Two types of standard treatment are used:
Surgery may include neck dissection. There are different types of neck dissection, based on the amount of tissue that is removed.
Radical neck dissection: Surgery to remove tissues in one or both sides of the neck between the jawbone and the collarbone, including the following:
The patient may need physical therapy of the throat, neck, shoulder, and/or arm after radical neck dissection. Radical neck dissection may be used when cancer has spread widely in the neck.
Even if the doctor removes all the cancer that can be seen at the time of surgery, some patients may be given radiation therapy after surgery to kill any cancer cells that are left. Treatment given after surgery, to lower the risk that the cancer will come back, is called adjuvant therapy.
Radiation therapy is a cancer treatment that uses high-energy x-rays or other types of radiation to kill cancer cells or keep them from growing. There are two types of radiation therapy. External radiation therapy uses a machine outside the body to send radiation toward the cancer. Internal radiation therapy uses a radioactive substance sealed in needles, seeds, wires, or catheters that are placed directly into or near the cancer.
Intensity-modulated radiation therapy (IMRT) is a type of 3-dimensional (3-D) radiation therapy that uses a computer to make pictures of the size and shape of the tumor. Thin beams of radiation of different intensities (strengths) are aimed at the tumor from many angles. This type of radiation therapy is less likely to cause dry mouth, trouble swallowing, and damage to the skin.
Radiation therapy to the neck may change the way the thyroid gland works. The gland will be tested before treatment and at regular checkups after treatment.
New types of treatment are being tested in clinical trials.
This summary section describes treatments that are being studied in clinical trials. It may not mention every new treatment being studied. Information about clinical trials is available from the NCI website.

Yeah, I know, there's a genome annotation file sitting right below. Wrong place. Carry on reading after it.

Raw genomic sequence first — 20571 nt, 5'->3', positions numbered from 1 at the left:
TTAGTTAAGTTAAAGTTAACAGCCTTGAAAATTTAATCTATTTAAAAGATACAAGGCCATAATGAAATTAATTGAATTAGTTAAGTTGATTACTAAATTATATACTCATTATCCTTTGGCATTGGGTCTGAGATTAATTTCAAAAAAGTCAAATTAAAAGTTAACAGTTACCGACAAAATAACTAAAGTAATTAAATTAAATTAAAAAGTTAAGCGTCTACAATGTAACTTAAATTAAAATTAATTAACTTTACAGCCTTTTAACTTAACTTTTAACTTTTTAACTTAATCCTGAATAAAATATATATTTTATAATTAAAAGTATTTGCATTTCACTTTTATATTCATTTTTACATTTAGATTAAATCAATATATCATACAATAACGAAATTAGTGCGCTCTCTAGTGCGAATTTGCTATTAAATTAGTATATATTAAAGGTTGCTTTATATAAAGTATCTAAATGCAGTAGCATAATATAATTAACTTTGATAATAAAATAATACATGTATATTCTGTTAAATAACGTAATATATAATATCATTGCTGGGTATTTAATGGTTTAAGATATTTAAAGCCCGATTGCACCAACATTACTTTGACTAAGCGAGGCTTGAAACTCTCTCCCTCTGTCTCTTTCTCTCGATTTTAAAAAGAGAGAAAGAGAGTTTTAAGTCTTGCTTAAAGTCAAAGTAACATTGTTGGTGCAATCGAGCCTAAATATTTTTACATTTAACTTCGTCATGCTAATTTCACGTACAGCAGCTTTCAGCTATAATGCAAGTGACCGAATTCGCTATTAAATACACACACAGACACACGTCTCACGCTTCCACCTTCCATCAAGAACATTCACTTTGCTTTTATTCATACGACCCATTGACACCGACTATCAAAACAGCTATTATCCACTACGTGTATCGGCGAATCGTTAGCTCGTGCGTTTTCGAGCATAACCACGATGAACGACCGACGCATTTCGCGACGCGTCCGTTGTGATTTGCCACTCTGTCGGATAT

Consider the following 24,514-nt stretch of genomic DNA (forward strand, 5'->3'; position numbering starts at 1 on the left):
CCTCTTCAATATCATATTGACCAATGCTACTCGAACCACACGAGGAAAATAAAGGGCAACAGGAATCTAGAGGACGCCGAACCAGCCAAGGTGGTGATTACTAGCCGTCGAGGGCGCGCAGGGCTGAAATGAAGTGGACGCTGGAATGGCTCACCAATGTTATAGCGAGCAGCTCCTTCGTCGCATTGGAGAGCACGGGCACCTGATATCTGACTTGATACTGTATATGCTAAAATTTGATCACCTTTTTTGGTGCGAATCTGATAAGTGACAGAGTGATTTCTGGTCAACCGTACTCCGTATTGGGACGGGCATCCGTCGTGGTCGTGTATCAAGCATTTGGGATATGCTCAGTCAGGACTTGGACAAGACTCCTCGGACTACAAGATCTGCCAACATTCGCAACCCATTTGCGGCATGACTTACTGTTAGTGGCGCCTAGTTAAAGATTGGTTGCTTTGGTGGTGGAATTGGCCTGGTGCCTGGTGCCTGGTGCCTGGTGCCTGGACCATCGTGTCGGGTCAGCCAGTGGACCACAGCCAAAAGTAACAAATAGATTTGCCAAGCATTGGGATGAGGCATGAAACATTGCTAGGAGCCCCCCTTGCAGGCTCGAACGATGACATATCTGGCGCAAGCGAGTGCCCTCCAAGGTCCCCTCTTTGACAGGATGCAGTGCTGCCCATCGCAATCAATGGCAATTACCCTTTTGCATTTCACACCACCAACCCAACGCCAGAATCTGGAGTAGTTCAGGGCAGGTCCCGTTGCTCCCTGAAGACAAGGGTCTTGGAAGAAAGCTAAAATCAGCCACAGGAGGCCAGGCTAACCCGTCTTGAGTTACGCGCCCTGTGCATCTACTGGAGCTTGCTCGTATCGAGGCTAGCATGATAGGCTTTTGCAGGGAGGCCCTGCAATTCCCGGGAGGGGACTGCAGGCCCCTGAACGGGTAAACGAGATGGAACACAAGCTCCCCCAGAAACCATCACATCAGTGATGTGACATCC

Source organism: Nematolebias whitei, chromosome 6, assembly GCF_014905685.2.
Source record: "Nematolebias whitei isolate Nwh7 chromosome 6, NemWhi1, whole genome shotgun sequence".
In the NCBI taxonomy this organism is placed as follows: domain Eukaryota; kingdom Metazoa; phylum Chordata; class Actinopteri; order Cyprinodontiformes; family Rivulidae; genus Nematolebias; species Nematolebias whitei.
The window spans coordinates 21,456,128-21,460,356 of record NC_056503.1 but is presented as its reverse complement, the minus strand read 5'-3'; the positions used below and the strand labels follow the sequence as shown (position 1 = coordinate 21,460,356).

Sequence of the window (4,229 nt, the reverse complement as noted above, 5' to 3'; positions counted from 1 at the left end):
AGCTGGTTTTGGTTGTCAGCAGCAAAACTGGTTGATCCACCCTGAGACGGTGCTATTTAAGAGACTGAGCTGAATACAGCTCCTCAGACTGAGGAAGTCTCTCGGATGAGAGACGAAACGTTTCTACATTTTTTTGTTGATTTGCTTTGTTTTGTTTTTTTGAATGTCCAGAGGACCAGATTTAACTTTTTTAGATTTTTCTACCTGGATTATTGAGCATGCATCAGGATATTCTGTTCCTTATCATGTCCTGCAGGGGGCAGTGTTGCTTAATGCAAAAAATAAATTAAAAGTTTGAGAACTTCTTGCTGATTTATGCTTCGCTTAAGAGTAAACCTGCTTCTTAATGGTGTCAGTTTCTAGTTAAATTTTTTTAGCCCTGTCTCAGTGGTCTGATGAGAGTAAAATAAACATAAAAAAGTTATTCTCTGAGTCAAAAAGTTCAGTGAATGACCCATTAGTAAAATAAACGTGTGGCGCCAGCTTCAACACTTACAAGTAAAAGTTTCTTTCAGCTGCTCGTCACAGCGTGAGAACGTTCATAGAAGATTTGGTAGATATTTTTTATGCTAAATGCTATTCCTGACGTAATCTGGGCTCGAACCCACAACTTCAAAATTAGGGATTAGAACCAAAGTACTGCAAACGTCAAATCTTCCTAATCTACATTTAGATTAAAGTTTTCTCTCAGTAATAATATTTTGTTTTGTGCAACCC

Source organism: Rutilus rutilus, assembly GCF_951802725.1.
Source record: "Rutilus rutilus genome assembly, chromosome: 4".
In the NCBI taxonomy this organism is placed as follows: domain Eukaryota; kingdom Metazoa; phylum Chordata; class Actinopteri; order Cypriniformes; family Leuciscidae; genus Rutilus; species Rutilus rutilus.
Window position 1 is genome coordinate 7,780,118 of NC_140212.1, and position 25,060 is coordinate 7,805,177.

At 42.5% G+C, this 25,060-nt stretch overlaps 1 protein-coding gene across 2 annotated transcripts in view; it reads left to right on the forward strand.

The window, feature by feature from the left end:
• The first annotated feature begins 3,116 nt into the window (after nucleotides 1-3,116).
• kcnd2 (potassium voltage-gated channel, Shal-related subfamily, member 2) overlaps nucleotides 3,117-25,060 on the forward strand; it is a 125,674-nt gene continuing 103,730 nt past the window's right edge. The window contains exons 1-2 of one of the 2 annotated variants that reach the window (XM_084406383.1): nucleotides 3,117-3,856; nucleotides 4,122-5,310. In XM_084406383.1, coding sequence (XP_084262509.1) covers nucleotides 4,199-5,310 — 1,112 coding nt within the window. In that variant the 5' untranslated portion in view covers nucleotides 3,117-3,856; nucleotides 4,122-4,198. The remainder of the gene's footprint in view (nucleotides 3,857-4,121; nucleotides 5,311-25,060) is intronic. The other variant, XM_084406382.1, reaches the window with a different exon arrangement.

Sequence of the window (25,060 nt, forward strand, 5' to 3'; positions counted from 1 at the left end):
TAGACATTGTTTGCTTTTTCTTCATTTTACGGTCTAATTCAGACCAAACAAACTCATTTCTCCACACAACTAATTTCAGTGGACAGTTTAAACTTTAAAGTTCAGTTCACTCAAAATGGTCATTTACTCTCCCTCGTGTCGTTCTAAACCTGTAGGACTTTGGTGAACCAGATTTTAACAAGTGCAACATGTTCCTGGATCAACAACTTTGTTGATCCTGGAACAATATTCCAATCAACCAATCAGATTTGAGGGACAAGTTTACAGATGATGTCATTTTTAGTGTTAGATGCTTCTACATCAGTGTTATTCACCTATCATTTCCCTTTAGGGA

Chemotherapy is a cancer treatment that uses drugs to stop the growth of cancer cells, either by killing the cells or by stopping them from dividing. When chemotherapy is taken by mouth or injected into a vein or muscle, the drugs enter the bloodstream and can reach cancer cells throughout the body (systemic chemotherapy). When chemotherapy is placed directly into the cerebrospinal fluid, an organ, or a body cavity such as the abdomen, the drugs mainly affect cancer cells in those areas (regional chemotherapy).
Hyperfractionated radiation therapy
Hyperfractionated radiation therapy is radiation treatment in which the total dose of radiation is divided into small doses and the treatments are given more than once a day.
Patients may want to think about taking part in a clinical trial.
For some patients, taking part in a clinical trial may be the best treatment choice. Clinical trials are part of the cancer research process. Clinical trials are done to find out if new cancer treatments are safe and effective or better than the standard treatment.
Many of today's standard treatments for cancer are based on earlier clinical trials. Patients who take part in a clinical trial may receive the standard treatment or be among the first to receive a new treatment.
Patients who take part in clinical trials also help improve the way cancer will be treated in the future. Even when clinical trials do not lead to effective new treatments, they often answer important questions and help move research forward.
Patients can enter clinical trials before, during, or after starting their cancer treatment.
Some clinical trials only include patients who have not yet received treatment. Other trials test treatments for patients whose cancer has not gotten better. There are also clinical trials that test new ways to stop cancer from recurring (coming back) or reduce the side effects of cancer treatment.
Clinical trials are taking place in many parts of the country. See the Treatment Options section that follows for links to current treatment clinical trials. These have been retrieved from NCI's listing of clinical trials.
Follow-up tests may be needed.
Some of the tests that were done to diagnose the cancer or to find out the stage of the cancer may be repeated. Some tests will be repeated in order to see how well the treatment is working. Decisions about whether to continue, change, or stop treatment may be based on the results of these tests.
Some of the tests will continue to be done from time to time after treatment has ended. The results of these tests can show if your condition has changed or if the cancer has recurred (come back). These tests are sometimes called follow-up tests or check-ups.